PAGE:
A wider "we" - care for refugees

Recently, Pope Francis wrote that we need to embrace the entire human family in our common journey and to especially consider refugees and displaced persons. He calls this journeying with the wider “we”. (Ref)  It is easy to become a refugee in today’s world as people run for safety from war, persecution, and cultural or economic discrimination. The bible tells us of one such young family.  

The appearance of an angel can lead us to romanticise the escape of Joseph and Mary with the baby Jesus to Egypt (Matt 2:13-15). This scene is often depicted with Mary sitting on a donkey cradling Jesus while Joseph is heroically leading the way forward. Yet, the reality may have been much harsher than the childhood images we may have in our minds. They were fleeing the murderous Herod, who was known to have killed many members of his immediate family for fear of treachery. Herod had the same evil intent for the future "king of the Jews." It would have been heartbreaking for Mary and Joseph to flee into the night with only the possessions they could carry and to venture onto foreign trails with the risk of encountering all manner of thieves and brigands along the way. They were no longer noble people in their communities, providing their neighbours with valuable carpentry services and companionship. They had become vulnerable people in a foreign land. Sadly this story has been repeated far too often throughout history and around the globe.

Alternative link to watch above video by Pope Francis

 

 

Idomeni, northern Greece Mother Child
September 5, 2015 in Idomeni, northern Greece, Migrants making their way to cross the Greek-Macedonian border.  Photo courtesy of Matthieu Alexandre/Caritas Internationalis A young mother crosses the border from Syria and becomes a refugee. She carries her one-month-old son, Hamid. “Since he was born there has been non-stop bombing every day.” UNHCR / S. Rich / April 2013


In this year's World Day of Migrants and Refugees, Pope Francis has called us to remember those around the world displaced by conflict and persecution; and to consider how we can offer practical support to our neighbours worldwide. How big is the plight of refugees? The United Nations estimates that at least 82.4 million people worldwide have been forced to flee their homes in 2020. Among them are nearly 26.4 million refugees, around half of whom are under the age of 18. 

These numbers may seem overwhelming. What could we possibly do? We can start in our communities. And this is precisely what thousands of Catholics in Sydney and throughout Australia are doing. They are helping directly through agencies like Catholics for Refugees, Jesuit Refugee Service, and Caritas. Of particular concern are those who have come to Australia seeking asylum and have been denied refugee status but have been effectively incarcerated in Papua New Guinea and Nauru. The Gospel, Catholic Social Teaching, and our hearts teach us to welcome and protect the stranger. For too long, our nation's policies have not reflected this spirit of welcome and protection. Some of these people have arrived as children and are now adults.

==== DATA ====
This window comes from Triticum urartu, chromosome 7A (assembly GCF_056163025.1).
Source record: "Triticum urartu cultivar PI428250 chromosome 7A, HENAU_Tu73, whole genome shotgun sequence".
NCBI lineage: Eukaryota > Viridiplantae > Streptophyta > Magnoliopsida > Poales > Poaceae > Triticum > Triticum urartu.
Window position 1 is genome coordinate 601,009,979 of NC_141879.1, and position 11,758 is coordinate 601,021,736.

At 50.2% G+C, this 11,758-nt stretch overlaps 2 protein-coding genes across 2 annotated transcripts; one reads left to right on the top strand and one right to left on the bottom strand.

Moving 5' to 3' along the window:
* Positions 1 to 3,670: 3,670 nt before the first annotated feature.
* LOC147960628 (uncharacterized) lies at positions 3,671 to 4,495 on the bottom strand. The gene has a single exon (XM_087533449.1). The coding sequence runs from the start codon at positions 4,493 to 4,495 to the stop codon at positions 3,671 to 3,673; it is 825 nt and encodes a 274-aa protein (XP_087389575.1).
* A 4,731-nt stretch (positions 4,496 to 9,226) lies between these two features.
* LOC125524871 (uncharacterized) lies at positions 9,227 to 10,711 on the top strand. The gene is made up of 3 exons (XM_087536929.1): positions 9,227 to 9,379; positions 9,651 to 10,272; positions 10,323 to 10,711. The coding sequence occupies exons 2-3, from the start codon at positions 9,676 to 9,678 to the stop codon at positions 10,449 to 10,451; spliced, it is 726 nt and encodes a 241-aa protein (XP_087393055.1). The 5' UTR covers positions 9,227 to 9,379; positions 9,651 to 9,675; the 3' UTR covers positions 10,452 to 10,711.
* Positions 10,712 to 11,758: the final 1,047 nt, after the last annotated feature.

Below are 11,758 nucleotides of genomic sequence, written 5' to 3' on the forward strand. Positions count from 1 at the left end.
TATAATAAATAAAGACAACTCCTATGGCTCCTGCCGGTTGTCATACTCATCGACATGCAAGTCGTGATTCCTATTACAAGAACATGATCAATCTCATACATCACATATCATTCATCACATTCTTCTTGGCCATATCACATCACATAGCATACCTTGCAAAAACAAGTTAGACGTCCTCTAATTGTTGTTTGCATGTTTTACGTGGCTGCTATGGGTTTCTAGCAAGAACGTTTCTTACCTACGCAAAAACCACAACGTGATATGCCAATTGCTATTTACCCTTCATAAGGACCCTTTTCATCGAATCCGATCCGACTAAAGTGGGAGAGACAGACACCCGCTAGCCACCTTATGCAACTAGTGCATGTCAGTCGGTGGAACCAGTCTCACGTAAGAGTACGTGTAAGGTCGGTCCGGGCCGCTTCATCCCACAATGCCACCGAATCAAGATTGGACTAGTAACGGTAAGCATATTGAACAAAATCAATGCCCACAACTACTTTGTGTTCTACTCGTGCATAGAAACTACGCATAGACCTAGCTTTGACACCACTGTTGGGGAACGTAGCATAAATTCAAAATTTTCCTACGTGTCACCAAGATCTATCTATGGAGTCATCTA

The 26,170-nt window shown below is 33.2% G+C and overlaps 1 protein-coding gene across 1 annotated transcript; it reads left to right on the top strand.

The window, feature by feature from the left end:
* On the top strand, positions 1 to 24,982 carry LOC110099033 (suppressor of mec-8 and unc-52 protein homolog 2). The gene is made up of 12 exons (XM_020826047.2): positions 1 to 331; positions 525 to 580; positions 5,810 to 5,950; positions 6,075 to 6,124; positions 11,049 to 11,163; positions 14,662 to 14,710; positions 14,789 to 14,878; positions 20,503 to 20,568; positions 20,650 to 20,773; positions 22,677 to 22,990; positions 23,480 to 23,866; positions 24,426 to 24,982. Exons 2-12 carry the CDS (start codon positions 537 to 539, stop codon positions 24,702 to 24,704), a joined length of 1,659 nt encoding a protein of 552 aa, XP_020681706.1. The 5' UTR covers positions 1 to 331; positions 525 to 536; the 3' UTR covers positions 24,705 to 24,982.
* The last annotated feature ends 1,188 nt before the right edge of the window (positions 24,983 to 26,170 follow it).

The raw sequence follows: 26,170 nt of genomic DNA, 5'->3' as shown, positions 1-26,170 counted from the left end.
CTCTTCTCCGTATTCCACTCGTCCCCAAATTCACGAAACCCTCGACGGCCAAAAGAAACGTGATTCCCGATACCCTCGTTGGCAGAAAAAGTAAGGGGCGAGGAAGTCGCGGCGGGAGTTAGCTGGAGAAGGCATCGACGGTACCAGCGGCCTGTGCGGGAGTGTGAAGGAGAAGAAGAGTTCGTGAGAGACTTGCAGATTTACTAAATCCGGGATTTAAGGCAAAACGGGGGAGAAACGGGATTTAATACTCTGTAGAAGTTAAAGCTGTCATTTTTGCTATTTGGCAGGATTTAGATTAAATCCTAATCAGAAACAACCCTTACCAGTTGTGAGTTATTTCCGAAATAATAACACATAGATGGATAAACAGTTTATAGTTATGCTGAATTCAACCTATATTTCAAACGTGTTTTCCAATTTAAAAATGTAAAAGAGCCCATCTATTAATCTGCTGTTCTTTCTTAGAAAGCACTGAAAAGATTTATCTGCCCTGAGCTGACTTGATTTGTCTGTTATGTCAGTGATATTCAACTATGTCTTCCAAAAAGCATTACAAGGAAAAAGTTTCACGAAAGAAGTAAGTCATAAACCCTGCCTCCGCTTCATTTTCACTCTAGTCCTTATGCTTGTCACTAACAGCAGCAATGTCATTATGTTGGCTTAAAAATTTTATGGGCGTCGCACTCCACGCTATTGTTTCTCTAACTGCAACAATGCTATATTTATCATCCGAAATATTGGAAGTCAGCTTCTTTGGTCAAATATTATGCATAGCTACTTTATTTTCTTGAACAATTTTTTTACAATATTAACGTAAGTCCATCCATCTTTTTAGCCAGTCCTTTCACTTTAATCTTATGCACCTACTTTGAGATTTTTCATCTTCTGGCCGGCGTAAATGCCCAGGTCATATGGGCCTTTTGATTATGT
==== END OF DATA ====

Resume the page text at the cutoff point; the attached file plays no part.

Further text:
The present political narrative is to stop people-smuggling by denying refugee status to asylum seekers that arrive by boat. Replacing one problem with another, worst problem is not the answer. We cannot lock people up indefinitely, and we require a different solution from our policymakers.



Learn more.

Some websites and background information to help you be better informed.

Catholics for Refugees JRS Website Refugee Day Resource kit cover
Catholics for Refugees is a new movement made up of parishes, schools, community groups, Religious Orders and individuals. All those who are committed to the call of Christ to honour the orphan, the widow, the refugee and the prisoner – there are many thousands Catholics helping and we are all needed. Learn more. The Jesuit Refugee Service is an international Catholic organisation with a mission to accompany, serve, and advocate on behalf of refugees and other forcibly displaced persons, that they may heal, learn, and determine their own future. Learn more. Each year, the Australian Catholic Migrant and Refugee Office (ACMRO) publishes resources to support the celebration of World Day for Migrants and Refugees. The 2021 kit includes the full text of Pope Francis’ message, a series of reflections and stories from Australian communities celebrating the diversity of the Church and prayer resources. Learn more.

Opportunities to help.

Please find below a list of actions, contacts and events that you can join to support and keep hope alive for those seeking asylum in our communities. 

Take action now

  • Sign the 150 Days of Action for Refugees petition
  • Sign the Action for Afghanistan petition.
  • Join an urgent Action for Afghanistan MP delegation in your electorate. We are looking for support in Banks, Mackellar, Wentworth, Bradfield, Cook, North Sydney, Berowra, Reid and Lindsay. Contact JRS. 
  • Support Christians United for Afghanistan, click here.
  • Hold a similar event for your community! Contact JRS. 

Connect with groups in your area

Support people seeking asylum

  • JRS Employment Program, click here to learn more and here to register your interest. 
  • Support the JRS Foodbank which helps feed 900 people weekly. Contact JRS. 

Resources

  • Vinnies NSW and JRS Australia Policy Briefs: sharing a more detailed look at the issues discussed at the Hope out of Horror webinar.
  • The 150 Days of Action for Refugees Campaign resources.
  • Sign up to the JRS newsletter here.
  • Sign up to the Vinnies NSW Social Justice newsletter here.